Sourdough is a natural leavening. Products made from sourdough contain few or no preservatives. They are an inexpensive source of vegetable protein, carbohydrates, important minerals and B vitamins.

Sourdough Starter
The older the starter, the more tangy the flavor

  • Sourdough starter contains yeast plants and lactic acid bacteria similar to that which sours milk. As the yeast grows in the starter, it gives off carbon dioxide gas, producing bubbles. This is what leavens the bread.
  • To replenish your start, add equal amounts of flour and water (or milk) to the container of starter. Stir with a wooden or plastic spoon. Cover the container with a cloth or plastic wrap. Puncture the plastic wrap 2-3 times to give the yeast air. Let sit overnight in a warm place. In the morning, stir down the mixture, cover it with a lid overnight in a warm place. In the morning, stir down the mixture, cover it with the lid and return it to the refrigerator until it is needed. Do not add anything to the start eeast as needed to add except for flour and water (or milk) and an occasional teaspoon of active dry yeast as needed to add more life to the mixture.
  • To make a sourdough recipe, remove the amount of sourdough starter you need for the recipe. Replenish your start (as detailed above). If a clear liquid forms on top, simply stir it back into the mixture.
  • If the liquid at the top of your stored starter has turned dark, you may still use it. You may want to pour some of it off the top before you use it in your recipe depending on how 'sour' you wish your recipe to be.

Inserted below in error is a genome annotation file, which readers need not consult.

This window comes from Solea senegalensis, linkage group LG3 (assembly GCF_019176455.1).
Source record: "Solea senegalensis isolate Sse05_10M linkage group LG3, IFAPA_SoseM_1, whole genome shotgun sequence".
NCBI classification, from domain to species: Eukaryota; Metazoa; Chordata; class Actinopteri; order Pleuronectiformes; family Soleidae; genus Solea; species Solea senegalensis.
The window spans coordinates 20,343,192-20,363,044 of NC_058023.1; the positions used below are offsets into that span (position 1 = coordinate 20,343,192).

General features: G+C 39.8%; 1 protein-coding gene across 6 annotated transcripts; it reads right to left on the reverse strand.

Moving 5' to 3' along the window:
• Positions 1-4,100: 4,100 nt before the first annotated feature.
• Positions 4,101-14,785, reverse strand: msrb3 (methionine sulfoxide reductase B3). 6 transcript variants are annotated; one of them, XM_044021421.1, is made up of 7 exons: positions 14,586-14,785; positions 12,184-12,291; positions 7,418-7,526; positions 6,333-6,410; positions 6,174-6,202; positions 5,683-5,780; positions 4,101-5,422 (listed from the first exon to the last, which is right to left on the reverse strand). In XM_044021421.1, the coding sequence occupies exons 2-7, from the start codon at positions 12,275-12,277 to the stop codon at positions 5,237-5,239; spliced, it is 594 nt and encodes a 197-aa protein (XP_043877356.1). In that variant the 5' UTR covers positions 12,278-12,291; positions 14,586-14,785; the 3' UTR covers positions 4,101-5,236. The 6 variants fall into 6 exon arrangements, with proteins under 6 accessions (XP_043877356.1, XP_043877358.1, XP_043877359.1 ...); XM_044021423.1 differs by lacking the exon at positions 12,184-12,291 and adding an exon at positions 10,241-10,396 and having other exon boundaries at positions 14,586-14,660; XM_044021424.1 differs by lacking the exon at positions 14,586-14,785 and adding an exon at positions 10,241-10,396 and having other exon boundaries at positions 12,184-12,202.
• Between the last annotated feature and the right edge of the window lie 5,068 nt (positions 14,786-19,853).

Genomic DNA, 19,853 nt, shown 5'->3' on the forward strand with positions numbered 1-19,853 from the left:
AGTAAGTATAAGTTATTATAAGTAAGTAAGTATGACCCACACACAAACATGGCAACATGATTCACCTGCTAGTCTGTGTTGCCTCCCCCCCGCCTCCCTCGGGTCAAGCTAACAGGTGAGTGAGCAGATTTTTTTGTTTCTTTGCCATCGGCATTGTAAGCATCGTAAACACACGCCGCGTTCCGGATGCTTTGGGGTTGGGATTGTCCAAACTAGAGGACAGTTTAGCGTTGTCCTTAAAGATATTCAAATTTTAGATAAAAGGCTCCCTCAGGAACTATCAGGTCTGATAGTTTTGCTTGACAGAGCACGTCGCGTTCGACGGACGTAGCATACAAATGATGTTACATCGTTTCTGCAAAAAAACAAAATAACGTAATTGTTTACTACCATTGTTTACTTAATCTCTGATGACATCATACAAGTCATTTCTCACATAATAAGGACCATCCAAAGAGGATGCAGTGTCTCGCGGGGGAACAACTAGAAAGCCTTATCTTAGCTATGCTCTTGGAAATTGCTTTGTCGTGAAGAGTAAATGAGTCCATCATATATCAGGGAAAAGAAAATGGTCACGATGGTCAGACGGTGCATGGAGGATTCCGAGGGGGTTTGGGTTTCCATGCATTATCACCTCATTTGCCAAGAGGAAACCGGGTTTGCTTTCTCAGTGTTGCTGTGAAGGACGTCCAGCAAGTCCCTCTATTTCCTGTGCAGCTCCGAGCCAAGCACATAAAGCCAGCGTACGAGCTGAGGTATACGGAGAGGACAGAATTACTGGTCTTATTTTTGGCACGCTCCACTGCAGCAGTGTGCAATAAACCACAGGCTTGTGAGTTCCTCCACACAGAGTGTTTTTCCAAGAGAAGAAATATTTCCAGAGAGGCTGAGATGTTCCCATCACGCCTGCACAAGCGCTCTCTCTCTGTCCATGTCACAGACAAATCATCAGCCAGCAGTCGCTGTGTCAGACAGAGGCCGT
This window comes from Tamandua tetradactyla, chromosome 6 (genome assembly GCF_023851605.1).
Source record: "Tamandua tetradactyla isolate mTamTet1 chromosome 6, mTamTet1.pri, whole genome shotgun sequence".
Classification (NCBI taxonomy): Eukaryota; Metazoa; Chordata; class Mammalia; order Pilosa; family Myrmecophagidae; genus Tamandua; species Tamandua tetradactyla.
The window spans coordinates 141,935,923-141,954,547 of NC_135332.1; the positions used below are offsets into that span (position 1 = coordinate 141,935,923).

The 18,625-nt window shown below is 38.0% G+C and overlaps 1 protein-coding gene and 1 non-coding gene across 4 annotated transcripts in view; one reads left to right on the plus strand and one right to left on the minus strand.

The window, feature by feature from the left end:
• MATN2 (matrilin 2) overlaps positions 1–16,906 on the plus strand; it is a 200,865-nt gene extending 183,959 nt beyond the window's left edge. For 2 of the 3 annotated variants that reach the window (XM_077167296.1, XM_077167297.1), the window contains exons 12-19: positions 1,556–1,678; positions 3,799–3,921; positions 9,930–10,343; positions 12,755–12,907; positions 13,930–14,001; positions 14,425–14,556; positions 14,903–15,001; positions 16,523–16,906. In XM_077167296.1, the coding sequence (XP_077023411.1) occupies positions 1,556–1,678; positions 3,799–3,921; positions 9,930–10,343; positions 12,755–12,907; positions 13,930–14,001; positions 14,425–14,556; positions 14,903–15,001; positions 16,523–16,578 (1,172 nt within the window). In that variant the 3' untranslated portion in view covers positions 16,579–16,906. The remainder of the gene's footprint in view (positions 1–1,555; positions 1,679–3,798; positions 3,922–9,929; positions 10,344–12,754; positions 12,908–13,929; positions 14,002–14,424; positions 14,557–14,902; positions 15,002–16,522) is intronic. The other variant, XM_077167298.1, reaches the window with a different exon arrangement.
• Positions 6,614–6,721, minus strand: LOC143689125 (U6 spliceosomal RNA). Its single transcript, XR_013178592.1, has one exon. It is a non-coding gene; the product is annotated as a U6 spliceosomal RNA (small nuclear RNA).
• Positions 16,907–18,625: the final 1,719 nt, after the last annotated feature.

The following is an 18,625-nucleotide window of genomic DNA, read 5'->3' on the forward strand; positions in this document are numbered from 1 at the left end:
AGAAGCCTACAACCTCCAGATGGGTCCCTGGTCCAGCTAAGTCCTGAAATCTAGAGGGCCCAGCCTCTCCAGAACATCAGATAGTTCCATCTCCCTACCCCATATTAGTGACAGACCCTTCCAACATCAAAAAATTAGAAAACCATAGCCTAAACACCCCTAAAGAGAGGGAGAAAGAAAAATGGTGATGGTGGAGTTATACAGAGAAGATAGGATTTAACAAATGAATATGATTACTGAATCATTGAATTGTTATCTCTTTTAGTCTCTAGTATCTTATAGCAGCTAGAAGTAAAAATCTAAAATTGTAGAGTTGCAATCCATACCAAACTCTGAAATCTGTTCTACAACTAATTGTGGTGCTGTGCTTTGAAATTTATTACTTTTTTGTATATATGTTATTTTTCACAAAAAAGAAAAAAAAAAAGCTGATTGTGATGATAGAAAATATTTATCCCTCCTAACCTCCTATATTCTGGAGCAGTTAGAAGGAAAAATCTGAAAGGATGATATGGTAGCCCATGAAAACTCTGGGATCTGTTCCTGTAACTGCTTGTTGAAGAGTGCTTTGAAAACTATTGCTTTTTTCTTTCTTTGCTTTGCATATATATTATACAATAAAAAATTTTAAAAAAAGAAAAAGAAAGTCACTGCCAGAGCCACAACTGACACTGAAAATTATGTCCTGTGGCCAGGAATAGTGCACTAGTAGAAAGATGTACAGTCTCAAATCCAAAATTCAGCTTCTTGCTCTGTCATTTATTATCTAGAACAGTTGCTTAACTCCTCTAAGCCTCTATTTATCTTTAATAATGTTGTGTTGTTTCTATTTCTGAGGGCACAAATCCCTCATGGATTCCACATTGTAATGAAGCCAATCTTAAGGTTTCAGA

• If the starter turns pink or orange, unfavorable bacteria has invaded your starter. Discard immediately.
Cooking with Sourdough
  • Temperature is an important factor in the success of a sourdough recipe. Sourdough must ferment and rise to a temperature close to 85 degrees.
  • Mix sourdough recipes in glass, stoneware or plastic bowls. You may use a metal dough hook to mix ingredients, but be aware that prolonged contact with metal will change the flavor.
  • Store sourdough in stoneware, glass or plastic bowls. Never use metal containers - there is a reaction between metal and the acid in sourdough starter. However, you may use metal baking pans if desired.
  • When storing sourdough starter, the container should be large enough to allow for expansion of the starter to twice it's original size.
  • Many modern recipes using sourdough also use yeast. However, if sourdough is the only leavening used, it takes several hours for bread to rise. Also, adding yeast gives a lighter, more tender texture.

Whole Wheat French Bread

2 1/4 c. hot water
3 T oil
1/4 c. honey or raw sugar
1 1/2 tsp. salt
1 T. instant yeast
4 -6 cups whole wheat flour

In a mixing bowl, combine the hot water, oil, honey and salt. Add 2 cups of flour. Then add yeast and remaining flour. Let rest 15 mins. then knead for only a few seconds. Repeat this 2 more times. Put dough on floured board and knead until smooth. Divide into two parts, then roll each part into a 1/2 inch thick rectangle.
Roll dough diagonally (roll tightly). Place on baking sheet that has been sprinkled with seeds or corn meal. Brush with a beaten egg or water, sprinkle with seeds or cornmeal and slash the top of the loaves diagonally.
Let rise until double. Bake at 450 degrees for 10 minutes, then turn oven down to 350 degrees and bake 35 minutes more.

Mom's Ward

Perfect Whole Wheat Bread

1T Instant Yeast
2 1/2 cups Hot Water
1/3 Oil
1/3 Honey or Raw Sugar
1 T Salt
6-7 cups Whole Wheat Flour

Combine all ingredients. Knead for 10 minutes. Form into loaves. Place in prepared bread pans and let rise until double.

Bake at 350 degrees for 40-45 mins.

Makes 2 loaves

From Mom's ward's Relief Society